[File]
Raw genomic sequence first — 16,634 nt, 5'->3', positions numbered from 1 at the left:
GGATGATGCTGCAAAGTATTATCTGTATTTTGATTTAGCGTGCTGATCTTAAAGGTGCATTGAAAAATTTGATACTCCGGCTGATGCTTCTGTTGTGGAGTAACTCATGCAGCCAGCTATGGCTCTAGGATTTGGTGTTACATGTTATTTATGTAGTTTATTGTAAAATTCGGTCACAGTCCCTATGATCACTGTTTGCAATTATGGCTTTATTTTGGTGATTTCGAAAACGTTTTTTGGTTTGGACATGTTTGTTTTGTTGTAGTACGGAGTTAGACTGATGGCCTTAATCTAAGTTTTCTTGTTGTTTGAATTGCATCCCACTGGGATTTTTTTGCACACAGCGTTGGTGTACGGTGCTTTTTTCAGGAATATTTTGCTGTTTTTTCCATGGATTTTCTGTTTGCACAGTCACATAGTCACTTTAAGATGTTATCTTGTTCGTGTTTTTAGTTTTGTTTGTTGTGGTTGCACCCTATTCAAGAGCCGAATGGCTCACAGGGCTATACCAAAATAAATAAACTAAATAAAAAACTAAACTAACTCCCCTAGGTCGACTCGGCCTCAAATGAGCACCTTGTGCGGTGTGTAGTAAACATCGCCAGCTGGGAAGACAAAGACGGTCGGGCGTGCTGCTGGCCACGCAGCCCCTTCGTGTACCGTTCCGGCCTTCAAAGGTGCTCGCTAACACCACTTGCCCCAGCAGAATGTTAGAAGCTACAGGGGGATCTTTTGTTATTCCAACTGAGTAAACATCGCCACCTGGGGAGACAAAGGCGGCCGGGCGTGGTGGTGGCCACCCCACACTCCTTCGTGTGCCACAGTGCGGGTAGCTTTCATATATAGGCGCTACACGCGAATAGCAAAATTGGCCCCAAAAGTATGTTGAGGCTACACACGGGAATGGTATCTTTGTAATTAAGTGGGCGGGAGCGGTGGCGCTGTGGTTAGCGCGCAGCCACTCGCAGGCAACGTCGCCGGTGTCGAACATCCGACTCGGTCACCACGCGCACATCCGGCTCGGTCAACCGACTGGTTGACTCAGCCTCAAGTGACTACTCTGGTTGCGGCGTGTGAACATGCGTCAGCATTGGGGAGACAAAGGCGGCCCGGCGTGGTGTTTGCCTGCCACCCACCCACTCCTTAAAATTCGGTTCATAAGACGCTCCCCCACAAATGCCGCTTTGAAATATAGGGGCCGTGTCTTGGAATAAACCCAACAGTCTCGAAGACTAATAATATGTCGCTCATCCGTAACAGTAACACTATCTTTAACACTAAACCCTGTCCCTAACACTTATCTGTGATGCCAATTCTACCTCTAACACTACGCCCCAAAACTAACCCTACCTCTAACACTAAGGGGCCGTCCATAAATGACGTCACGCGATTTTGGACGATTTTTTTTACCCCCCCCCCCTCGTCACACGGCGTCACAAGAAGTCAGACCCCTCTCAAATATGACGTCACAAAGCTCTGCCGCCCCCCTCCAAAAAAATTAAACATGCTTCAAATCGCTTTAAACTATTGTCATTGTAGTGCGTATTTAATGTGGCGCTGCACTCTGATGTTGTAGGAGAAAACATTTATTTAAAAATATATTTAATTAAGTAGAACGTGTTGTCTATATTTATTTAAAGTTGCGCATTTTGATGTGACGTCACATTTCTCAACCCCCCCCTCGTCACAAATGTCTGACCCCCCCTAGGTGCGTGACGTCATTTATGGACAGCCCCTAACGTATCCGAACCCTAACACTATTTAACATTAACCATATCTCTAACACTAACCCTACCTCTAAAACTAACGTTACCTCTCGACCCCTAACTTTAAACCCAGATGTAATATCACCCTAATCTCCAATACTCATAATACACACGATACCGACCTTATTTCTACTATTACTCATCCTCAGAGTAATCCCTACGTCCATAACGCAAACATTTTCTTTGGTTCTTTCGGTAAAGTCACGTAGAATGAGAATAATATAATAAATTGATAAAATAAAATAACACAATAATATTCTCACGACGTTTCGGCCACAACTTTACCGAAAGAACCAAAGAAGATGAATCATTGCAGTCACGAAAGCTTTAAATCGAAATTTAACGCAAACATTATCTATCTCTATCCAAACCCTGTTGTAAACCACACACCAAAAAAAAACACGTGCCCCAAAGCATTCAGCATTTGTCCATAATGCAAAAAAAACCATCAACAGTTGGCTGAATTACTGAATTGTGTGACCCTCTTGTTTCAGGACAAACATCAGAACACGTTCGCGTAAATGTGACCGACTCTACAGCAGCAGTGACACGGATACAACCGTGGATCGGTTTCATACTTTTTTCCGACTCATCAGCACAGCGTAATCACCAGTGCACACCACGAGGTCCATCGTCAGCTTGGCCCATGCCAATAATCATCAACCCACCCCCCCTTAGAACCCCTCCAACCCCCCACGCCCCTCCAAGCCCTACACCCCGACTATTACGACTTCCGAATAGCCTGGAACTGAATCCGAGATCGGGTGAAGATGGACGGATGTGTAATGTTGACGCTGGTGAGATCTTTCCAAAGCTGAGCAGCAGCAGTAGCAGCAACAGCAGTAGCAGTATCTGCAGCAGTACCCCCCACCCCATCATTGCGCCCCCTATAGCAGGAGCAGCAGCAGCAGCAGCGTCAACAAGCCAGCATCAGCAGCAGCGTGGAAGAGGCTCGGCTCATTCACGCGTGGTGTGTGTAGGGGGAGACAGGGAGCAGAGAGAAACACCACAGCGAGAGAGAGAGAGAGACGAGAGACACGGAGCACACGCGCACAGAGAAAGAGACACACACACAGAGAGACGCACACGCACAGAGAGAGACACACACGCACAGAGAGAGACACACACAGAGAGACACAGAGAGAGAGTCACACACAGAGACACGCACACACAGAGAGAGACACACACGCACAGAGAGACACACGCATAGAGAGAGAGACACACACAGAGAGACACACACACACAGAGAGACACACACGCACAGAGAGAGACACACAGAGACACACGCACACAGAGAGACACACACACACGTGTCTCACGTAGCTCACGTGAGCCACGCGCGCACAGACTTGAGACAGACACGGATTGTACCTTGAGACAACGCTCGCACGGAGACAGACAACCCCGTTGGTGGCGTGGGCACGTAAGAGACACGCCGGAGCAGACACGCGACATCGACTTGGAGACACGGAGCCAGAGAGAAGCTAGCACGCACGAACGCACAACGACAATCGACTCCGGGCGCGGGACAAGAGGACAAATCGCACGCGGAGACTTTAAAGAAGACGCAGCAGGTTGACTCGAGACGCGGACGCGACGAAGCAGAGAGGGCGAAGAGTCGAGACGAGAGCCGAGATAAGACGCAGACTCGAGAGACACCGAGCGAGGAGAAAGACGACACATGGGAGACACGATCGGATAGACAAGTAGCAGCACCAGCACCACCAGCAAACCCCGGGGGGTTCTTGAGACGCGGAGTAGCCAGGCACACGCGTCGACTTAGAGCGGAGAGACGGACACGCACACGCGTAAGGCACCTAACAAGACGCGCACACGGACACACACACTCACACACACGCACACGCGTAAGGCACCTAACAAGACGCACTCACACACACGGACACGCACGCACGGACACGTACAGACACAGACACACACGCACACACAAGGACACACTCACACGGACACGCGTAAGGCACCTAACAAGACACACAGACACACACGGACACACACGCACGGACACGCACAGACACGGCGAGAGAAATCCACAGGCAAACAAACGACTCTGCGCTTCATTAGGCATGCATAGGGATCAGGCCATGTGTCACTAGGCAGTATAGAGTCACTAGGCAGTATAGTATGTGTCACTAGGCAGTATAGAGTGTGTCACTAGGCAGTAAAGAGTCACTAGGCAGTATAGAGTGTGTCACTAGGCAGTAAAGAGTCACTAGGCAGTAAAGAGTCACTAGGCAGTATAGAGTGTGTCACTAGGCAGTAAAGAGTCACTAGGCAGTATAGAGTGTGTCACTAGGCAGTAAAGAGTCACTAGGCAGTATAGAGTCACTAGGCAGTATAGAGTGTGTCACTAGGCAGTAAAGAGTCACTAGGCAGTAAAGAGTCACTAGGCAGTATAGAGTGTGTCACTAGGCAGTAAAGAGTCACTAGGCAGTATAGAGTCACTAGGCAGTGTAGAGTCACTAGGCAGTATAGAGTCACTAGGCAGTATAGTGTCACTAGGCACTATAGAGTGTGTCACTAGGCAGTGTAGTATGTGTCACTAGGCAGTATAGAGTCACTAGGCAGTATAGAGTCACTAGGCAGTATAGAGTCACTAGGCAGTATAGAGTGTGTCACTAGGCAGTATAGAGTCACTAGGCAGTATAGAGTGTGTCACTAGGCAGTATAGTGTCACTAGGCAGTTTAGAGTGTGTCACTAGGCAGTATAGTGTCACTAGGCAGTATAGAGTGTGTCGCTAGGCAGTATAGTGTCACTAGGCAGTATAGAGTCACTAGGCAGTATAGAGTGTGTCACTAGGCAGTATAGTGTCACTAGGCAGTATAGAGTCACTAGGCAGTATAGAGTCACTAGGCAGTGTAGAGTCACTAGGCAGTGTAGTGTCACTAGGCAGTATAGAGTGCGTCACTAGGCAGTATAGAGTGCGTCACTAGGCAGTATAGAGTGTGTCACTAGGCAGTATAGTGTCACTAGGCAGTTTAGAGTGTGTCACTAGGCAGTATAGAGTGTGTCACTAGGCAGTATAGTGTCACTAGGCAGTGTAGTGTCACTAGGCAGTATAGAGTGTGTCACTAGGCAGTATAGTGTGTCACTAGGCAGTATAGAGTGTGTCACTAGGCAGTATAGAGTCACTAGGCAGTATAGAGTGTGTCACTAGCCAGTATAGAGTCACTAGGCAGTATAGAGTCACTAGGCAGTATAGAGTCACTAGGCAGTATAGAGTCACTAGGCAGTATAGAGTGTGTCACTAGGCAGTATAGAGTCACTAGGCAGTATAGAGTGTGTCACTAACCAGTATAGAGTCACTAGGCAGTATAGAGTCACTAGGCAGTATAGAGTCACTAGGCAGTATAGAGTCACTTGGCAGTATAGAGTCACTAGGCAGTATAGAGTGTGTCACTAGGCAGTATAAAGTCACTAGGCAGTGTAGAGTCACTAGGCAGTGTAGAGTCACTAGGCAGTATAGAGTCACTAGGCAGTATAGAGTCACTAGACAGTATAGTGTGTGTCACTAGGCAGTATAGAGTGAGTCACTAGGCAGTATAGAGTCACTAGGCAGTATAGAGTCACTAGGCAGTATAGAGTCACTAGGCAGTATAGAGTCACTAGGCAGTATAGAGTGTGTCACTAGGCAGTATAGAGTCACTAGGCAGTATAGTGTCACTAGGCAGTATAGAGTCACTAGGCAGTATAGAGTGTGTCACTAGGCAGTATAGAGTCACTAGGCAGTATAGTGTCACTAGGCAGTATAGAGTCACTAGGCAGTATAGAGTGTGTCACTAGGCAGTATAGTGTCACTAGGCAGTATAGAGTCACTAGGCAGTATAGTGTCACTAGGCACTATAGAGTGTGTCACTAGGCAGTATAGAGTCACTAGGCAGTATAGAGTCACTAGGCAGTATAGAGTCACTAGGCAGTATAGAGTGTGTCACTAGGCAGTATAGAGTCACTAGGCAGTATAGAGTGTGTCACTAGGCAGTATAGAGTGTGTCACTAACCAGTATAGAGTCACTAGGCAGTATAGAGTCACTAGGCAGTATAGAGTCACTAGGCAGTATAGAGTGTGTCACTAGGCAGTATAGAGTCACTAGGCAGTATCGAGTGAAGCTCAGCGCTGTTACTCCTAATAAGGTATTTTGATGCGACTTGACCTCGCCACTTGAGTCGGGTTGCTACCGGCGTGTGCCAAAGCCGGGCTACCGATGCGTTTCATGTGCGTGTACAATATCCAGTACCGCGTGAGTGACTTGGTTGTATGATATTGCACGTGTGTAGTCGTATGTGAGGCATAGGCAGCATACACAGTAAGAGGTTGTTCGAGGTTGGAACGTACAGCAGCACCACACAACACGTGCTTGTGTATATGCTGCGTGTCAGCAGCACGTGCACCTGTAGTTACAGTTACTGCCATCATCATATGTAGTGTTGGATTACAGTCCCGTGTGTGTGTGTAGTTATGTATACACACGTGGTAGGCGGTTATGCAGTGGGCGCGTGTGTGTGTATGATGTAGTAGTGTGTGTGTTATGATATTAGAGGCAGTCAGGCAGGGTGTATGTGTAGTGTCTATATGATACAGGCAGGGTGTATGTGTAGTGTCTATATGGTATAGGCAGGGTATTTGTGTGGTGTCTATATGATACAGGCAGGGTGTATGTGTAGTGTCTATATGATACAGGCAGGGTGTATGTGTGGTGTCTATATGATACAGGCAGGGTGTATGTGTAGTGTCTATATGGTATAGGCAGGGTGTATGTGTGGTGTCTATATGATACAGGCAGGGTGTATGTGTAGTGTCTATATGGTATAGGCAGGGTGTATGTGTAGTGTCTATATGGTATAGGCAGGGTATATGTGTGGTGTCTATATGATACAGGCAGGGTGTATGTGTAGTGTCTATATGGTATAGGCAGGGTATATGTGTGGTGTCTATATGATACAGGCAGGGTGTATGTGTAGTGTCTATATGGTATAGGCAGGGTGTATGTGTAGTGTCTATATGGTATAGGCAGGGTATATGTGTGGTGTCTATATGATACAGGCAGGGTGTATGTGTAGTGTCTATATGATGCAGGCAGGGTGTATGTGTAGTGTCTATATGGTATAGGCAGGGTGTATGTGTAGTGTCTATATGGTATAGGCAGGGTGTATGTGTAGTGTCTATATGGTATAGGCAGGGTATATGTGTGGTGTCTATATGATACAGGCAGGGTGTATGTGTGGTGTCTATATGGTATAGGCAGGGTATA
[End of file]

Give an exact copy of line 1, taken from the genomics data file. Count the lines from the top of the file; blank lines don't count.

Raw genomic sequence first — 16,634 nt, 5'->3', positions numbered from 1 at the left: